COVID Chronicles

I came up with the idea to give voice to physicians who wanted to tell their stories in COVID. I present some of these stories.

For the past years COVID has been happening around the world. I am a Mexican writer and an anthropologist. I made up my mind to research the phenomenon. I came up with the idea to give voice to physicians who wanted to tell their stories in COVID areas but did not have the time to write it themselves, or were not keen on writing. I present some of these stories. Little by little I will continue presenting their impressions. I have lent my voice, but the experience there is theirs. I think we will be impressed as readers to recognize similarities with these expert health personnel and our own lives.

COVID are before being opened


May 4th, 2020.

I am not first line, I am not in contact with COVID patients. That’s for intensivist, internist and pneumologist doctors. Just a couple of weeks ago I got my own place for seeing patients. But I was told to cancel all the appointments due to this health crisis. So my days have been very peaceful. I need to be at the hospital at 7:30, grab a coffee, take some classes online, webinars, chat with peers, loads of us do not have patients right now, so we talk and have breakfast together. Most of us are worried about the situation but calm because we are not required to do something, most of us do not even know what we would do. I work in the Rehabilitation area of the hospital, so we have a totally different approach to patients and their diseases.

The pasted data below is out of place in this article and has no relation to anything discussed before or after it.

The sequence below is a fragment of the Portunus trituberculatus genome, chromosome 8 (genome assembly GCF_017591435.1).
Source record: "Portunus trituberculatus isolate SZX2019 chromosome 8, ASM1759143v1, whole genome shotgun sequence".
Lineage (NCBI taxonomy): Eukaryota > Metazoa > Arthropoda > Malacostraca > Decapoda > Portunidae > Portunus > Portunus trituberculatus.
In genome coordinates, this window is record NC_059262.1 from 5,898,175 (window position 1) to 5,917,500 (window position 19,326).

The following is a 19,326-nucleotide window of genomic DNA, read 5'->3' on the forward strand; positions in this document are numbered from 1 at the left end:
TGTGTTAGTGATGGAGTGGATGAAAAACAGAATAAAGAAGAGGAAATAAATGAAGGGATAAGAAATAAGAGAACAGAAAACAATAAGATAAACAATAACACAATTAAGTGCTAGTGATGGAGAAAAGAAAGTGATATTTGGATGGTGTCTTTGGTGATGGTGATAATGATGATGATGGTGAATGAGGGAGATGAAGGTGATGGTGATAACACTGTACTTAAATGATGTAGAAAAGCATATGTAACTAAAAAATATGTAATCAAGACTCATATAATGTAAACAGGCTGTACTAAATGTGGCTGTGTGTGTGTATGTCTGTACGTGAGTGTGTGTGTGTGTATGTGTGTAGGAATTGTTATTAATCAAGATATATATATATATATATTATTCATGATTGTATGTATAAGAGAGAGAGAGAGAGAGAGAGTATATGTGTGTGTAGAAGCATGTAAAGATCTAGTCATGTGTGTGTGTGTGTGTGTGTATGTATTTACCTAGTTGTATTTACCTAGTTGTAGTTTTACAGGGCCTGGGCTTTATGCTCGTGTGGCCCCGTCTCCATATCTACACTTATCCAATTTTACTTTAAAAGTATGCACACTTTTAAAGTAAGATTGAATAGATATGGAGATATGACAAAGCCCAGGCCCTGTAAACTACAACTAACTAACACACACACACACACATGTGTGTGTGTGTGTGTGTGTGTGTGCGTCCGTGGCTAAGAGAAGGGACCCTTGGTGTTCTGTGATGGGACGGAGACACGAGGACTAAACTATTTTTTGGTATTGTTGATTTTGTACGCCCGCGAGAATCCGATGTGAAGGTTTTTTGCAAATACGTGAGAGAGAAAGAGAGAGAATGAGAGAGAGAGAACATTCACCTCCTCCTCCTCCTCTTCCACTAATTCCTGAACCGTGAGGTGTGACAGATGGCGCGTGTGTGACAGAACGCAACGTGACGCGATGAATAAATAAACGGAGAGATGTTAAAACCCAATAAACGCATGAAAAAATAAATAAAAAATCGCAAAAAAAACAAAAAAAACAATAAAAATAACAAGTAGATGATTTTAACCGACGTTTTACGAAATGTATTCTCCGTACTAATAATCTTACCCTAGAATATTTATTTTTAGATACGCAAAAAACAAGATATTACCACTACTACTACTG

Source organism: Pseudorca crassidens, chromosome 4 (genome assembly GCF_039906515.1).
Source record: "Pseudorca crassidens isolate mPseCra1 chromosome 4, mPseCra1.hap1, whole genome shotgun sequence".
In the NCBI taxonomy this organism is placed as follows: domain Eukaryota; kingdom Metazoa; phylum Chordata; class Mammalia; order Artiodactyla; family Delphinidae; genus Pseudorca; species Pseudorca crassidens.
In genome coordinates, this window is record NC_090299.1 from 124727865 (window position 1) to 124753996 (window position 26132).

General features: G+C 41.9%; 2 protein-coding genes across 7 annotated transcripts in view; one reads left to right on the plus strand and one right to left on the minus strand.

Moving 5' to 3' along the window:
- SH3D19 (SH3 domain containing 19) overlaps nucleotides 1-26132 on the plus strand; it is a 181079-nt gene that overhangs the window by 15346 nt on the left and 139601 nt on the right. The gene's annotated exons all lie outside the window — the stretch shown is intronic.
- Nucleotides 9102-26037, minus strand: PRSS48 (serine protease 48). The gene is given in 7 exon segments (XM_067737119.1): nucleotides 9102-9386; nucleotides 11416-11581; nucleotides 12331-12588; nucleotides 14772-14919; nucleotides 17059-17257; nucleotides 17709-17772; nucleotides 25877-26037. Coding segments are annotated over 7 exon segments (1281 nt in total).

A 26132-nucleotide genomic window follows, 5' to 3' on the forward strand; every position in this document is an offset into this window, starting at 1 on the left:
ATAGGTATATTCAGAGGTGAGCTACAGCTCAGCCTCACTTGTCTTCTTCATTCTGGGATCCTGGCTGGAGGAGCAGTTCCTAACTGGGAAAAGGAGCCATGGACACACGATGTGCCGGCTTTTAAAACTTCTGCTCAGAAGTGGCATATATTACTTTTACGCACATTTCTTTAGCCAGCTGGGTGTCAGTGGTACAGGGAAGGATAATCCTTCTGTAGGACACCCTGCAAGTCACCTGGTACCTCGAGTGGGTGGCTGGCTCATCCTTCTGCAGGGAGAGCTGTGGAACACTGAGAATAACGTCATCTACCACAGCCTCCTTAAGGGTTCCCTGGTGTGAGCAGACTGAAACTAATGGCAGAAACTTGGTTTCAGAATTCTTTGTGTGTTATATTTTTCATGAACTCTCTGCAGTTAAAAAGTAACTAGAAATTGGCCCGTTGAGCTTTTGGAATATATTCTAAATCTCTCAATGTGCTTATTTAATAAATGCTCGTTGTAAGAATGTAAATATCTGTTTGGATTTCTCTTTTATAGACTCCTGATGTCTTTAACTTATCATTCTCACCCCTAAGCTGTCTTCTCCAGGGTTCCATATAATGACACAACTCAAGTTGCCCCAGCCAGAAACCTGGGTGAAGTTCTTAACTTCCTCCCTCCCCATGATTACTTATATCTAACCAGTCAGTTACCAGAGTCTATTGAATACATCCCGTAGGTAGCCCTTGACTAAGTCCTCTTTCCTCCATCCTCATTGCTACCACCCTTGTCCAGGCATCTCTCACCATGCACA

Going back to my chill days, I leave the hospital at 14:30 and go home. I cook something to eat, watch Netflix, read some news, and suddenly it is already time to sleep. So I sleep. It is a very cyclic life. All my days seem like the same day being on a loop. If it were not for COVID I would drive to Hermosillo for my private practice. There are a lot of patients that actually need an appointment with me, but no one wants to get out due to the pandemic. COVID ruined loads of things, including private practices and regular appointments. Seems like the hospital is waiting and waiting. Most of the health personnel are on stand-by, only nurses, intensivist, internist and pneumologist are working relentlessly.

May 7th, 2020.

I have been learning about COVID treatment, although everything is experimental now. I have been reading and trying to refresh my memory on parts of the body that I have not inspected in a long time. I have been relearning about assisted breathing techniques, PPE (personal protective equipment), etc. But in theory I would only need to see patients with this new disease if it is really necessary. Why would an audiologist treat a lung affliction? Surely there is someone more apt to do it.

May 12th, 2020.

Last Friday my colleague, the other audiologist of the hospital, was told she is going in COVID area soon. She entered yesterday for the first time. I am very anxious, I know I will be required to get in soon. I have been reading and rereading. Manuals, articles, classes, courses around this new disease. But the information we have right now is very general and the information available in Mexico is simplified. Yeah, we all know COVID affects the lungs and that is caused by a virus… The thing is, we do not know how to cure it.